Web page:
This project explores the economic connections that are driving the rapid growth of Qatar as it prepares for the FIFA World Cup in 2022.
At -162°C natural gas becomes liquid, reducing in volume by a factor of over 600, the key innovation that makes it an economically viable trade commodity. LNG is Qatar’s main export, with Japan being its largest customer.
Bilateral relations between the two countries began in 1972, and the first LNG shipment reached Japanese shores on January 10, 1997. In 2011 Japan’s demand for LNG increased significantly due to the Fukushima disaster and the consequent shut down of most nuclear plants in the country. The need for energy impelled Qatar to step forward and offer Japan large quantities of LNG at competitive prices, a trade that continued into 2019.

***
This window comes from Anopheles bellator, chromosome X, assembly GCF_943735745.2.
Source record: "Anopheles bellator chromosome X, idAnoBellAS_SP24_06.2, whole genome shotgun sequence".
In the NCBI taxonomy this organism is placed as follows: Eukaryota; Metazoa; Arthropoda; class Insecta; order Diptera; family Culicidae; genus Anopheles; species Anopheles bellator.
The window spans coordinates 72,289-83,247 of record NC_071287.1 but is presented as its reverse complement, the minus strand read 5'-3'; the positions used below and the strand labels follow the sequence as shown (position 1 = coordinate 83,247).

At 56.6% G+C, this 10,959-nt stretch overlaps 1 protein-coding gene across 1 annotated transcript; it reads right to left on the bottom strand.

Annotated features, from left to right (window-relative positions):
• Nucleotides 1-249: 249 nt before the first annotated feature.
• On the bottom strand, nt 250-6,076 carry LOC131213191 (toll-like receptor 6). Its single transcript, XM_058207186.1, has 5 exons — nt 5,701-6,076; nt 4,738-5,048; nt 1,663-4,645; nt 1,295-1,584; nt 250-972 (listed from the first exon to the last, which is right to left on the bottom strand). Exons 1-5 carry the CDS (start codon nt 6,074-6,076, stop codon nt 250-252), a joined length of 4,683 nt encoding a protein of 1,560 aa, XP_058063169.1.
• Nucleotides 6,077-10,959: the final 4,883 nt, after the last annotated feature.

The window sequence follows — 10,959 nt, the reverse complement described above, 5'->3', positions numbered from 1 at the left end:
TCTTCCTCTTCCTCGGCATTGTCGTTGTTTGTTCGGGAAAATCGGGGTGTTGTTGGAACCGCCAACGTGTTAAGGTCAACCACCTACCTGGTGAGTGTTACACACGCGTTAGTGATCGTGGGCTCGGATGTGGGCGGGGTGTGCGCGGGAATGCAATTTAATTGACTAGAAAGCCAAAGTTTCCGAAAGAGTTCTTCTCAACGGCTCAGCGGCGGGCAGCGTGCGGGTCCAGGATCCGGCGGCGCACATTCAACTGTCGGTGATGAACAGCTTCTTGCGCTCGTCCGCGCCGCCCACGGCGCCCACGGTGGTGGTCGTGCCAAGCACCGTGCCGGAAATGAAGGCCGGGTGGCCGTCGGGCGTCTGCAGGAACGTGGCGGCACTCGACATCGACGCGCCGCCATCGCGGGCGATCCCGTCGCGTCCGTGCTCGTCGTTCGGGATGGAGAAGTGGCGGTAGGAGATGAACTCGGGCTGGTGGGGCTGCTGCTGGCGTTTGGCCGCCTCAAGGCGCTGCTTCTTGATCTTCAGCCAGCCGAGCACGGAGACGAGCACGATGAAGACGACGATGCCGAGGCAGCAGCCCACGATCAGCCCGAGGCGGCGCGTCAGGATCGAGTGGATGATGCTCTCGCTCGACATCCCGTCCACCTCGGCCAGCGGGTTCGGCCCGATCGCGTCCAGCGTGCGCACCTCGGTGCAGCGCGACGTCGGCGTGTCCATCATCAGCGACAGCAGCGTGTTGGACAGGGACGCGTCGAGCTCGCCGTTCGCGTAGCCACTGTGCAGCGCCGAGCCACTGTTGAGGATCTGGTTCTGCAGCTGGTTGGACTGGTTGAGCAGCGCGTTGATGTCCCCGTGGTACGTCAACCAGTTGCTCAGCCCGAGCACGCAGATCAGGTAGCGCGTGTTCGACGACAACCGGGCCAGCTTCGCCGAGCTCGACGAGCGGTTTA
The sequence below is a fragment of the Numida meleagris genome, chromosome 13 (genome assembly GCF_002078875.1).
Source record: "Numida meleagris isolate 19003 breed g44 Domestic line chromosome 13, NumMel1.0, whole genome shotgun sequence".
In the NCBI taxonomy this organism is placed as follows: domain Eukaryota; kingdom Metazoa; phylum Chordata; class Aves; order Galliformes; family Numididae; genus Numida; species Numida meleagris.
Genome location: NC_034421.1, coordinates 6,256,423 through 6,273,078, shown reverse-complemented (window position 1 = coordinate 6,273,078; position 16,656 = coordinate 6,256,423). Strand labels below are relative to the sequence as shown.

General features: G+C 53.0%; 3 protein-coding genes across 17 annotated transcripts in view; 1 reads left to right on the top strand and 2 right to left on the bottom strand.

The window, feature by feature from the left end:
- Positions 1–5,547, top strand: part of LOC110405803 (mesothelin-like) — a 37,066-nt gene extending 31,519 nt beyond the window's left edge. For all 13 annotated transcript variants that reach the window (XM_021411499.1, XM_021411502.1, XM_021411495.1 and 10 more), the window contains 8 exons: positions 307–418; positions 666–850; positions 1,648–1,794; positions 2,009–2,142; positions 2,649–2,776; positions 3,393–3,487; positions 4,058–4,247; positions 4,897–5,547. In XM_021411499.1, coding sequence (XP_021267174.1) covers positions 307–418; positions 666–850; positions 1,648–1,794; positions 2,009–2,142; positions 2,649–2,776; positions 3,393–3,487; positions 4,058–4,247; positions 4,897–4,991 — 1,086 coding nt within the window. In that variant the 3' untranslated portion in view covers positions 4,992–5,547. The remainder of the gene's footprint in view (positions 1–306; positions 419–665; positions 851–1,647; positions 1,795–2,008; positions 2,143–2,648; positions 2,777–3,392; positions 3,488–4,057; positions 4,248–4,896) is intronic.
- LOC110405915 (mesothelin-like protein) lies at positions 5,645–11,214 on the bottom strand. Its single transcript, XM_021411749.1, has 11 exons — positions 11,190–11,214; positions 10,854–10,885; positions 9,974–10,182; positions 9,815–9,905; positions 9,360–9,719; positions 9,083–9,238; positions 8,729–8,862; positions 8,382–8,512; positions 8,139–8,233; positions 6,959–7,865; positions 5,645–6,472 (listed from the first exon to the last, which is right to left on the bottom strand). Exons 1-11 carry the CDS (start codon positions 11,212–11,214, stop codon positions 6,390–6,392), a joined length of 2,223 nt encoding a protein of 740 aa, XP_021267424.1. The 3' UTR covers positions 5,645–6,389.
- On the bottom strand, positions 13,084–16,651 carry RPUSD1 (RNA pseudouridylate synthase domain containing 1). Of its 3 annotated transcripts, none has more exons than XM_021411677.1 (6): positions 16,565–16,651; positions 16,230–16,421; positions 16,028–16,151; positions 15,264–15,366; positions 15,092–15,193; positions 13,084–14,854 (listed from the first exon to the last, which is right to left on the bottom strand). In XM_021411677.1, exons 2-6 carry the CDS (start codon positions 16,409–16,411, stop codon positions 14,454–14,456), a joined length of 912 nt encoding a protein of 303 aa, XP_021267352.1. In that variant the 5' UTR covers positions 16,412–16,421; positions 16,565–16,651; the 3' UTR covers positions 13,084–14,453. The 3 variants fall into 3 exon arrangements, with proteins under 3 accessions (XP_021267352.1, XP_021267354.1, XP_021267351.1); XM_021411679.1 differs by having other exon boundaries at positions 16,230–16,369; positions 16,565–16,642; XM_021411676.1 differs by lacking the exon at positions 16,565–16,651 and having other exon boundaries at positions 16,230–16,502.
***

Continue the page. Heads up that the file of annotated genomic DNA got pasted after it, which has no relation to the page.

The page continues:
The project was conceived as two exhibitions taking place in each nation's capital city, Tokyo and Doha. The exhibitions consisted of 40 inkjet printers suspended from the ceiling, outputting procedurally generated visual content scraped from the web. The array was controlled by custom software that choreographed the printing of text and images to produce diverse graphic compositions.
The book, published by us, is a collection of 162 of the visual outcomes of the exhibition. Chance layering, algorithmic combinations, and glitchy printers come together to produce compelling results.
Collaborators: Levi Hammet, Giovanni Innella, Simone Muscolino, Michael Hersrud, Maryam Al Homaid, Nathan Davis, Hind Al-Saad, Sarah Elawad, & Reham Mohammed.
Special thanks to George Paul, Polie Campiteli and Christopher Buchakjian.
Publication Design by Sara Al-Afifi, Nathan Ross Davis and Sarah Elawad